User currently offlinerbgso From United States of America, joined Jun 2006, 592 posts, RR: 0
Reply 8, posted (1 year 9 months 3 weeks 3 days 19 hours ago) and read 7656 times:

Quoting usdcaguy (Reply 2):
How much you want to bet IB will be a shell of its former self in 6-8 years?

It will be a lot quicker than 6-8 years if they keep this up.

Seriously, what is the company supposed to do?


User currently offlineGonzalo From Chile, joined Aug 2005, 1987 posts, RR: 2
Reply 9, posted (1 year 9 months 3 weeks 3 days 18 hours ago) and read 7567 times:

Quoting LHRFlyer (Reply 7):
Negotiations with the unions have only just started and to start with industrial action is reckless in the extreme. IAG management have been clear that industrial action will only make matters worse and when they say it will only accelerate the downsizing of Iberia they mean it.

I agree that taking this kind of extreme measures will not help anybody. Customers are taking note about this and probably changing their plans, flying any carrier but IB in the last weeks of December.
OTOH, after an announcement like the one IB did ( 4.500 jobs are not a piece of cake ), expecting a calm reaction from the unions will be naive to say the least...specially in the current scenario of the Spanish economy...

Rgds.
G.



80 Knots...V1...Rotate...Gear Up...DC-3 / EMB-110 / Fairchild-227 / Ab318-19-20 / B732 / B763
User currently onlineSCQ83 From United States of America, joined Oct 2012, 938 posts, RR: 0
Reply 10, posted (1 year 9 months 3 weeks 3 days 18 hours ago) and read 7490 times:

Quoting LHRFlyer (Reply 1):

A lot of people will fly the previous days; for instance students who are more time-flexible and money-savvy. Also IB carries a lot of passengers to Latin America and many of them are spending even weeks in their home country, so they are more flexible as well and they might fly some days earlier than the 22/23. Anyway the issue is that 22/23 planes will have very few seats available, so how do you place the passengers that were supposed the fly the previous days?

Let's see, I am flying the 22th on BA (LHR-MAD) on an AA-ticket, so I assume a lot of IB rebooked passengers in my flight!

[Edited 2012-11-29 06:32:02]

User currently offlineLHRFlyer From United Kingdom, joined Apr 2010, 815 posts, RR: 1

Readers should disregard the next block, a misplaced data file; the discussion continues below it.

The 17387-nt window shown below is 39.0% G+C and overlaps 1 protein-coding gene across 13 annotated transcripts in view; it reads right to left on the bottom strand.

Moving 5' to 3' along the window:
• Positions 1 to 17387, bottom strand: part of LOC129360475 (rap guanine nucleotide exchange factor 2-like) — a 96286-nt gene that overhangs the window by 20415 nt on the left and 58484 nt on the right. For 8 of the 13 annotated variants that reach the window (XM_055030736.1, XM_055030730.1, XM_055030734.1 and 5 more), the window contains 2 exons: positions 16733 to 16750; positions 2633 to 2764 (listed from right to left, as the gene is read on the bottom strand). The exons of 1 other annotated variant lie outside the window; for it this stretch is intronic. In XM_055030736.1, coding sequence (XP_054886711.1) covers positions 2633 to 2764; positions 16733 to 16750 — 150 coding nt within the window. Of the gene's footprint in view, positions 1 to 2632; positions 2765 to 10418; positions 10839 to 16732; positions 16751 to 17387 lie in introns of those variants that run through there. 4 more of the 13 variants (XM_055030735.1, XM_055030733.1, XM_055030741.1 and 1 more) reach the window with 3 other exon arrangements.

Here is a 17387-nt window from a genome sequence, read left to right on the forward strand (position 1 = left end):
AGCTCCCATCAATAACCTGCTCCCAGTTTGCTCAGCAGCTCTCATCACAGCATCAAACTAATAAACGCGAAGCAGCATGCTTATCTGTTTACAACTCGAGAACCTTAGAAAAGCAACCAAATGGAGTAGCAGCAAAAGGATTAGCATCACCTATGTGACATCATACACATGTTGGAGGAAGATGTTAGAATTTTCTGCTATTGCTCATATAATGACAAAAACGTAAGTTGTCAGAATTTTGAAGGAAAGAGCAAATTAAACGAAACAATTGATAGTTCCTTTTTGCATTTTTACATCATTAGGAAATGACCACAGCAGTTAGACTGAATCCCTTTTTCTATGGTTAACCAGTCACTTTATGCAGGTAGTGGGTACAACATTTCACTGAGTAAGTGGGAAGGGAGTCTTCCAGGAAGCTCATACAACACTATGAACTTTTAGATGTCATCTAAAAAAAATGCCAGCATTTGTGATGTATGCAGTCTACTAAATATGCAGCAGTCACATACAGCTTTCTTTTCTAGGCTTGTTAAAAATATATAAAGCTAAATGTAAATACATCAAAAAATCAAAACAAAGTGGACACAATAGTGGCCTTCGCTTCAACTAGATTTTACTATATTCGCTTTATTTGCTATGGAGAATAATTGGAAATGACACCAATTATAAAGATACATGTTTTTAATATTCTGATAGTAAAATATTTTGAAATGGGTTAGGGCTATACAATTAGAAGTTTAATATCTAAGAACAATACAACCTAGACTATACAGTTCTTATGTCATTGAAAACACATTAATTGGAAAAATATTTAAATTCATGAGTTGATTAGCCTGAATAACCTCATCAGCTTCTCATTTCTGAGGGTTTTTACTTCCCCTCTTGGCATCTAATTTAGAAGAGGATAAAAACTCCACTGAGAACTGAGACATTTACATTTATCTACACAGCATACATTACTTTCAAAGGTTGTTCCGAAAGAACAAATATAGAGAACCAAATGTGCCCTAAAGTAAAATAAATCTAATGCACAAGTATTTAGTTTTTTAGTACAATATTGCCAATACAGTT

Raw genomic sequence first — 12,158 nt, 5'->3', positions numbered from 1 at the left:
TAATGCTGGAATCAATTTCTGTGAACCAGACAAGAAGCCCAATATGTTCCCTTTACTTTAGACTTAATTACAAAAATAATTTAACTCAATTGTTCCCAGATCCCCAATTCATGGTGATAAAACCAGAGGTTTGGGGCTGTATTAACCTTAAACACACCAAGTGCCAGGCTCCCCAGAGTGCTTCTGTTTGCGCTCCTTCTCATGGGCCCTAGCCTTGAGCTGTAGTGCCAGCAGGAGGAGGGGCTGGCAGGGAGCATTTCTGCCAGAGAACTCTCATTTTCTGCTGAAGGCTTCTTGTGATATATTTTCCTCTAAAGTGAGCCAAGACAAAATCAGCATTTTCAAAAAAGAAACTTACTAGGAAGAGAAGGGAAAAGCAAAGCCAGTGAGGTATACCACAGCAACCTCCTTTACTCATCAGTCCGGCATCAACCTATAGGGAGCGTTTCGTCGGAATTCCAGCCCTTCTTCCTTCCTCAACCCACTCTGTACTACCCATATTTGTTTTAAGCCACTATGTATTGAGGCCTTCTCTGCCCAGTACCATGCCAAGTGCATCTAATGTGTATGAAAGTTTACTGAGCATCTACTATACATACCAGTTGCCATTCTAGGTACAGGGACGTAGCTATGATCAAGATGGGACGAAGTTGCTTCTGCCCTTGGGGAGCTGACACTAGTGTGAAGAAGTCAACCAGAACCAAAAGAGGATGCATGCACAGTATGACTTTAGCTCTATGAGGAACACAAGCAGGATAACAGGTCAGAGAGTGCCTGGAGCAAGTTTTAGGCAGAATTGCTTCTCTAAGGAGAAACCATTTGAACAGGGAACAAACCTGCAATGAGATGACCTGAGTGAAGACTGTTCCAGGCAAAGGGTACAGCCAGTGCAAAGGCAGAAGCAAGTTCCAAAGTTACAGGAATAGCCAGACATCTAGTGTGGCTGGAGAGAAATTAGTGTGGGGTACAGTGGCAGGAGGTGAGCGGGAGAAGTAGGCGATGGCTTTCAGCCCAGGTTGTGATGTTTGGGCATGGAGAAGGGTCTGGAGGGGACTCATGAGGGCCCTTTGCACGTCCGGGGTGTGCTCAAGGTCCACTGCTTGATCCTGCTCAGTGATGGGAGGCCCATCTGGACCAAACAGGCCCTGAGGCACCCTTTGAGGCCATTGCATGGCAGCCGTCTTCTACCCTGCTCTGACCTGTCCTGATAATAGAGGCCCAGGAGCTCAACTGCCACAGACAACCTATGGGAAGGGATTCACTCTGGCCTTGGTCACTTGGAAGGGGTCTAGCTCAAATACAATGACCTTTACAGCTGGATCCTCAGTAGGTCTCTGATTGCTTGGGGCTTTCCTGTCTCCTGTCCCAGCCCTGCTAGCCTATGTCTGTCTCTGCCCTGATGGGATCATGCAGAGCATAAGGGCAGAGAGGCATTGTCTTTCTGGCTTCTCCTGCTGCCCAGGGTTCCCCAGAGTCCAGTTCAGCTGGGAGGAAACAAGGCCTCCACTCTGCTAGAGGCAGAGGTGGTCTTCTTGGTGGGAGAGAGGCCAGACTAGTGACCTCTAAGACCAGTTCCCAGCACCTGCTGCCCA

Reply 11, posted (1 year 9 months 3 weeks 3 days 18 hours ago) and read 7452 times:

Quoting SCQ83 (Reply 10):
A lot of people will fly the previous days; for instance students who are more time-flexible and money-savvy. Also IB carriers a lot of passengers to Latin America and many of them are spending even weeks in their home country, so they are more flexible as well and they might fly some days earlier than the 22/23. Anyway the issue is that 22/23 planes will have very few seats available, so how do you place the passengers that were supposed the fly the previous days?

That may be the case, but the thread title is still inaccurate! It implies a six day strike starting on Christmas Eve which is inaccurate.

[Edited 2012-11-29 06:23:41]

User currently offlineGonzalo From Chile, joined Aug 2005, 1987 posts, RR: 2
Reply 12, posted (1 year 9 months 3 weeks 3 days 18 hours ago) and read 7453 times:

Quoting SCQ83 (Reply 10):
planes will have very few seats available, so how do you place the passengers that were supposed the fly the previous days?

You hit the nail... my wife and I will flight the 22nd., many people tries to avoid the chaos of the 23/24.
And, like you said, if you have people stranded since the 17,18,19,20,21.... it is just a recipe for a big, big nightmare.
If this comes true, the public image of IB, already not very good, will be even worst.

Rgds.
G.



80 Knots...V1...Rotate...Gear Up...DC-3 / EMB-110 / Fairchild-227 / Ab318-19-20 / B732 / B763
User currently offlinetroest From Denmark, joined Mar 2008, 169 posts, RR: 0
Reply 13, posted (1 year 9 months 3 weeks 3 days 16 hours ago) and read 7303 times:

Quoting ba319-131 (Reply 4):
The last thing the unions should be doing is alienating the airline customers, who do they think pay the bills, god?